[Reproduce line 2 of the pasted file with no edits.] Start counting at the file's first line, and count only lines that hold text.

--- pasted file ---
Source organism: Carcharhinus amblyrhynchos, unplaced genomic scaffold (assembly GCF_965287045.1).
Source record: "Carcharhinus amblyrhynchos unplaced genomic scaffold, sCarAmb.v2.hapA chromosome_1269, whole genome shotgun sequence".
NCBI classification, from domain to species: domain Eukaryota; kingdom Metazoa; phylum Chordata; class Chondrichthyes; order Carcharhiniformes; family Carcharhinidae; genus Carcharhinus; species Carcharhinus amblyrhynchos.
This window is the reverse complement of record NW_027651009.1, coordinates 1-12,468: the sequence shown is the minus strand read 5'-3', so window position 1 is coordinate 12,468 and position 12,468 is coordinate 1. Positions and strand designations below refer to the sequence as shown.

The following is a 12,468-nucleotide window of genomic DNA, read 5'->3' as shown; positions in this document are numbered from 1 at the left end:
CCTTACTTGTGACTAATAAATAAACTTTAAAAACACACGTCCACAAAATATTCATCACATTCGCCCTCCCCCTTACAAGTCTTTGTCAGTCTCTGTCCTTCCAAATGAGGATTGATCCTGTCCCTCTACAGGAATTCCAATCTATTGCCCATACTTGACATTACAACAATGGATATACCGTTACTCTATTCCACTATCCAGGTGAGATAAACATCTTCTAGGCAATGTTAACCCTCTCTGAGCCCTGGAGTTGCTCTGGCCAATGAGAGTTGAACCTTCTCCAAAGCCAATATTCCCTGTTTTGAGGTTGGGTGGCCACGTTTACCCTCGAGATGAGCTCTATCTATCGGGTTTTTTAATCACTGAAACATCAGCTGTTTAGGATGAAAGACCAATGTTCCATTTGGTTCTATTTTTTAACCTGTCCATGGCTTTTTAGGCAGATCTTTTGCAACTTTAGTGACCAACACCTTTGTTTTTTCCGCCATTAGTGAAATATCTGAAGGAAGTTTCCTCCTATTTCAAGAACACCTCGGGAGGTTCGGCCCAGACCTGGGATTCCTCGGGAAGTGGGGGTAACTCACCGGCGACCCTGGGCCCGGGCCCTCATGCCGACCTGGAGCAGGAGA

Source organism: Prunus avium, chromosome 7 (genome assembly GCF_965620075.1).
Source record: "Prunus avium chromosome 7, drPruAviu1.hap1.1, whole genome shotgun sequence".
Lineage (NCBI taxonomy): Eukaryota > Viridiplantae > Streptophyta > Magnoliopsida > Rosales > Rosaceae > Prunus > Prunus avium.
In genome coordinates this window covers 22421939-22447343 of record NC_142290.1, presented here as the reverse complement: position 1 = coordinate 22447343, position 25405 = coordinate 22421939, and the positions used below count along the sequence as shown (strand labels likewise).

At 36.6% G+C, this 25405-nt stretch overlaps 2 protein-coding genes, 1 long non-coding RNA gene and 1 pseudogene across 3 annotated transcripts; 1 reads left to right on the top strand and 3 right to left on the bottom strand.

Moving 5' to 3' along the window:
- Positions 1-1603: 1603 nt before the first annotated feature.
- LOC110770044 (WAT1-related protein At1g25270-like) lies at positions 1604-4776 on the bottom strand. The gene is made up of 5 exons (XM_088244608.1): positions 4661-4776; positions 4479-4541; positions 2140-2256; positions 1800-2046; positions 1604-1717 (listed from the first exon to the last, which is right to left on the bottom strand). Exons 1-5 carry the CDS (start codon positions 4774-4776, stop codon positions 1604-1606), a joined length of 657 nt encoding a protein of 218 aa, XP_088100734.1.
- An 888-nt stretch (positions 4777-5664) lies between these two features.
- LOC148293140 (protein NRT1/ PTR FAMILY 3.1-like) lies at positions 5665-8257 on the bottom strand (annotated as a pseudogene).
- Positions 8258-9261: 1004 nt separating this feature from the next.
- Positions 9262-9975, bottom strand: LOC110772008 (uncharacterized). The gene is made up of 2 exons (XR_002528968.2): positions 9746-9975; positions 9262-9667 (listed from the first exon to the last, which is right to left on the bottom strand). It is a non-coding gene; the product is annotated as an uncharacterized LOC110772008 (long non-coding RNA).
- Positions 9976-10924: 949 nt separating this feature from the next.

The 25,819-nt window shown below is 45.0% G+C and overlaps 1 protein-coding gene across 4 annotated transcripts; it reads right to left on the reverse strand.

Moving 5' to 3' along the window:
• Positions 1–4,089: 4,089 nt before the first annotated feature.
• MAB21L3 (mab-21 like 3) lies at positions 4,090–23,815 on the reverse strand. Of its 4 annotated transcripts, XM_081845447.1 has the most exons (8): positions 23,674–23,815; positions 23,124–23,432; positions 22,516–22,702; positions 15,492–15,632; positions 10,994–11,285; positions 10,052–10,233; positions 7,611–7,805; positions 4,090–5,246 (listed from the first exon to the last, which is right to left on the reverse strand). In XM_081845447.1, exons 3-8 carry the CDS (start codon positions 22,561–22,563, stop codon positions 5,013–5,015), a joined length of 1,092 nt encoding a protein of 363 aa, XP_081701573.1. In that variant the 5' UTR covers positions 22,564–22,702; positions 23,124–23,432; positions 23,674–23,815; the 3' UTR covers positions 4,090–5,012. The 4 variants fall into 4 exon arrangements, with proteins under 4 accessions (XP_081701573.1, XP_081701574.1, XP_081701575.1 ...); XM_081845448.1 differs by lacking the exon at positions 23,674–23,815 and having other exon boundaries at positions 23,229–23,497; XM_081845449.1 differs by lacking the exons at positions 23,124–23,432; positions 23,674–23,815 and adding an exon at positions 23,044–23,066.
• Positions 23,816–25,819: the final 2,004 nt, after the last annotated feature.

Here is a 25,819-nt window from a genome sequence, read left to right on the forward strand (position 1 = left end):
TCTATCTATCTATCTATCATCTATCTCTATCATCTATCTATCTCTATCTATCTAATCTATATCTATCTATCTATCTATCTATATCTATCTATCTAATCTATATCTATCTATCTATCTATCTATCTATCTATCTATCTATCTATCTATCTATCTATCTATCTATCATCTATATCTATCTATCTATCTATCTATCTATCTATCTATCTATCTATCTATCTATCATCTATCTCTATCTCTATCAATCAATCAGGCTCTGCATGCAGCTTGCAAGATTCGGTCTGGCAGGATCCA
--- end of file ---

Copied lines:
Source record: "Carcharhinus amblyrhynchos unplaced genomic scaffold, sCarAmb.v2.hapA chromosome_1269, whole genome shotgun sequence".